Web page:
New age guru says ghee’s ok. i think i like her I didn’t know a virgin jungle existed in Candolim. Its virginity exists because those mighty banyans and tall, thick bamboos were planted about thirty monsoons ago, according to Ajai Lakhanpal, the owner of the place I’m talking about, ‘Aashyana Lakhanpal’. A very narrow no-signboard… Read more »

Wellness Spa for the Plump and Prosperous

by Sheela Jaywant

New age guru says ghee’s ok. i think i like her

I didn’t know a virgin jungle existed in Candolim. Its virginity exists because those mighty banyans and tall, thick bamboos were planted about thirty monsoons ago, according to Ajai Lakhanpal, the owner of the place I’m talking about, ‘Aashyana Lakhanpal’. A very narrow no-signboard lane takes one to the first villa. After that, unless one is driving nothing broader than an Alto, one has to foot it to the very exclusive, expensive (naturally) (uh, pun not intended) main hotel complex. Natural building material, the best fittings and plenty of good art set amidst that tropical, shady greenery, a visitors’ book that indicates a la-di-da list of guests who’ve come here to get away from London/Paris/New York: the ideal setting for a rich person’s Wellness Camp.

A Wellness Camp (my first) is a place where like-minded people meet. In this one, I guessed, the minds collectively liked to shed weight, mostly extra and unwanted. The sprightly, firm and muscularly graceful thirty-something lady with the bouncy ponytail and cheerful attitude who was telling them how to correctly bend, breathe and stretch into yogic postures was Rujuta Diwekar, a new-age Wellness Guru. She’s the one whose books are bringing in the Wellness gyaan to corporate managers, businessmen, housewives with time and cash to spare, and more importantly, athletes, marathon runners and other sportspeople. Also among her clients: Anil Ambani and Kareena Kapoor.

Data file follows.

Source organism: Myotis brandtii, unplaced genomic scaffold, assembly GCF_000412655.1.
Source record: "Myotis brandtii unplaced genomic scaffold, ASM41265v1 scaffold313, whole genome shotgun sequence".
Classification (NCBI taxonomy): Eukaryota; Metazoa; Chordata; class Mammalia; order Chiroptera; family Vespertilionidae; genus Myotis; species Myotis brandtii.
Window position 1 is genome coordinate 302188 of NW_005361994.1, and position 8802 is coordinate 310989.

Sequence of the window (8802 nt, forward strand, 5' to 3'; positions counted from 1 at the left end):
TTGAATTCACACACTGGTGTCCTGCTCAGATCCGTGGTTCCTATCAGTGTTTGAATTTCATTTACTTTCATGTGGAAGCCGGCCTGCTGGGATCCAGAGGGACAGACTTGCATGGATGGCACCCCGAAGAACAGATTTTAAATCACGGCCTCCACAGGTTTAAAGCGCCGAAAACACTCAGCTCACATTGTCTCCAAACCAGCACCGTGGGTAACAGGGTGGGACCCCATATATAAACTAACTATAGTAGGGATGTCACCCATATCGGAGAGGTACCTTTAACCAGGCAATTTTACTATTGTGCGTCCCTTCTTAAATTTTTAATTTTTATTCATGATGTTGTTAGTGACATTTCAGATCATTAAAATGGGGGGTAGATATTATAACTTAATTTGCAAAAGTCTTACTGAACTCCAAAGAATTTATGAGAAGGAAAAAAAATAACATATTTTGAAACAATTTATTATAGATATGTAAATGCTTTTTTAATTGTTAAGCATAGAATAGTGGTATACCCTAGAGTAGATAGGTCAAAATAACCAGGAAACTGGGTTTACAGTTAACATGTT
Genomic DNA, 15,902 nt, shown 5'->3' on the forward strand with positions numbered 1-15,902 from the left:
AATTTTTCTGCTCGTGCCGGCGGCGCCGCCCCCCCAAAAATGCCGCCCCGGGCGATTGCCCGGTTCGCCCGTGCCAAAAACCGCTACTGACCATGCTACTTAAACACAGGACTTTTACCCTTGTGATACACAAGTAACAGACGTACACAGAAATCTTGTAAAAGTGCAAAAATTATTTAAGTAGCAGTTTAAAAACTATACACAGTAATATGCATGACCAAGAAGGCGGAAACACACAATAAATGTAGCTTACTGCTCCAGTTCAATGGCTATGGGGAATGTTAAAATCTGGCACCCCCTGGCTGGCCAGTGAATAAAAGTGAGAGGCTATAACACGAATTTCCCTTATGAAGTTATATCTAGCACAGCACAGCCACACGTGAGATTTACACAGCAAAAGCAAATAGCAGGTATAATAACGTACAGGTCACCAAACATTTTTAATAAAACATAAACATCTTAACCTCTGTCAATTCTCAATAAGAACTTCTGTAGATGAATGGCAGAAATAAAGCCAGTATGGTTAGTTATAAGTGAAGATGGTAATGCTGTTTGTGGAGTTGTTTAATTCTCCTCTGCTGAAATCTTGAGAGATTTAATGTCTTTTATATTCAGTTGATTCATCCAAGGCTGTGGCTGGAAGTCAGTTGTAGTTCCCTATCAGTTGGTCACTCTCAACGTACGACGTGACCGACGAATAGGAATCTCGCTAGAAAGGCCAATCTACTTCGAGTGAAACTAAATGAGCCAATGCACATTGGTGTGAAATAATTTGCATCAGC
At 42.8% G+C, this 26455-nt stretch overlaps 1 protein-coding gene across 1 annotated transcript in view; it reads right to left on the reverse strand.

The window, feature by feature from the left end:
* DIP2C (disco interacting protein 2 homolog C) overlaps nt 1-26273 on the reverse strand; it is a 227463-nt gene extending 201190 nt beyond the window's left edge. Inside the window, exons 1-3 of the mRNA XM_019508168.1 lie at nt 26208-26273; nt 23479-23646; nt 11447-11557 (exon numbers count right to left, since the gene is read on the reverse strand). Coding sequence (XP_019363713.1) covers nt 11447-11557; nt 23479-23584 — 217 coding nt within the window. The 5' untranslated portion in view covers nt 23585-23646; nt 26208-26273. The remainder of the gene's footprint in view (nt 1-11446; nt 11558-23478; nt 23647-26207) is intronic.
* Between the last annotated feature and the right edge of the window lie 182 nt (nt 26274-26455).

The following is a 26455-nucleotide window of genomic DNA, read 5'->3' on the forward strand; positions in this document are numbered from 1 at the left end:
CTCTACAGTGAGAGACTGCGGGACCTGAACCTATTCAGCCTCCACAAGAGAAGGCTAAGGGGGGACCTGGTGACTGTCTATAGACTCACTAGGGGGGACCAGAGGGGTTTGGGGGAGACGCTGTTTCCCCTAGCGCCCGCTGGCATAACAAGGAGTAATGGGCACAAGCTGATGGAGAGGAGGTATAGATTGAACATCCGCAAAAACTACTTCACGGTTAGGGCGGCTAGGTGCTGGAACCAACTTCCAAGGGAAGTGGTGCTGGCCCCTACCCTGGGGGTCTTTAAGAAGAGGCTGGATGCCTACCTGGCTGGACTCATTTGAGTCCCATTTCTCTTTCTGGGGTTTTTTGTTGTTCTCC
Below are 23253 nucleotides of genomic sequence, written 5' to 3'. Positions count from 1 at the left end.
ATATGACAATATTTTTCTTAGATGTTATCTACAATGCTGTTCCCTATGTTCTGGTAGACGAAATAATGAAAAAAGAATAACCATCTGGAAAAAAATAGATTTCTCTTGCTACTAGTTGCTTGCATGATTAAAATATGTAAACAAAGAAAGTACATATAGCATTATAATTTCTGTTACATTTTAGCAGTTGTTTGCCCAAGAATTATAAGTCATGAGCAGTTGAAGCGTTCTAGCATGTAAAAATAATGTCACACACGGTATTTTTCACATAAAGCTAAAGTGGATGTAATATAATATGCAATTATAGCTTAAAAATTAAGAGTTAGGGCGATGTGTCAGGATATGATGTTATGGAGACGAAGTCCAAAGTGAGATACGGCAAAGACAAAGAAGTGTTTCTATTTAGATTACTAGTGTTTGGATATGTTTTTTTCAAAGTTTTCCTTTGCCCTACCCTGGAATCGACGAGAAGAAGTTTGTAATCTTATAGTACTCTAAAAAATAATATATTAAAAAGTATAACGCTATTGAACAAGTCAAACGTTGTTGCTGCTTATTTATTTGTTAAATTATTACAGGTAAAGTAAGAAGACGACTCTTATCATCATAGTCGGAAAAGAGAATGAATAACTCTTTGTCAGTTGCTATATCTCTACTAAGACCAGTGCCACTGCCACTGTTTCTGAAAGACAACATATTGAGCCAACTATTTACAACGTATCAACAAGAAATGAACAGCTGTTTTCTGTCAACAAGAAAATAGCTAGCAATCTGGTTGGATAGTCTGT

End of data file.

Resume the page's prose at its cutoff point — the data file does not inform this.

Whispered a Rajnikant fan to me: “Mind it, they’re also being exported to NRIs.” He was sitting next to me on the floor, on a mat, resting on a comfortable long pillow. After that momentary interruption, we both turned to concentrate on Rujuta’s lecture on “Nutrition for Exercise”.

Rujuta is a sports science expert, trained in the USA, who has been advocating common-sense eating and exercising to well-soled, well-fed urban Indians. She sells her advice by appointment, mainly, to those interested in personal answers. But during the warm season, she holds these camps at easy to reach places in the Himalayas. All arrangements are taken care of. Participants have to relax, inhale the unpolluted air, enjoy the sunrises and sets, do yoga, appropriate aerobic stuff and learn to eat correctly.

his particular camp was a first, in Goa.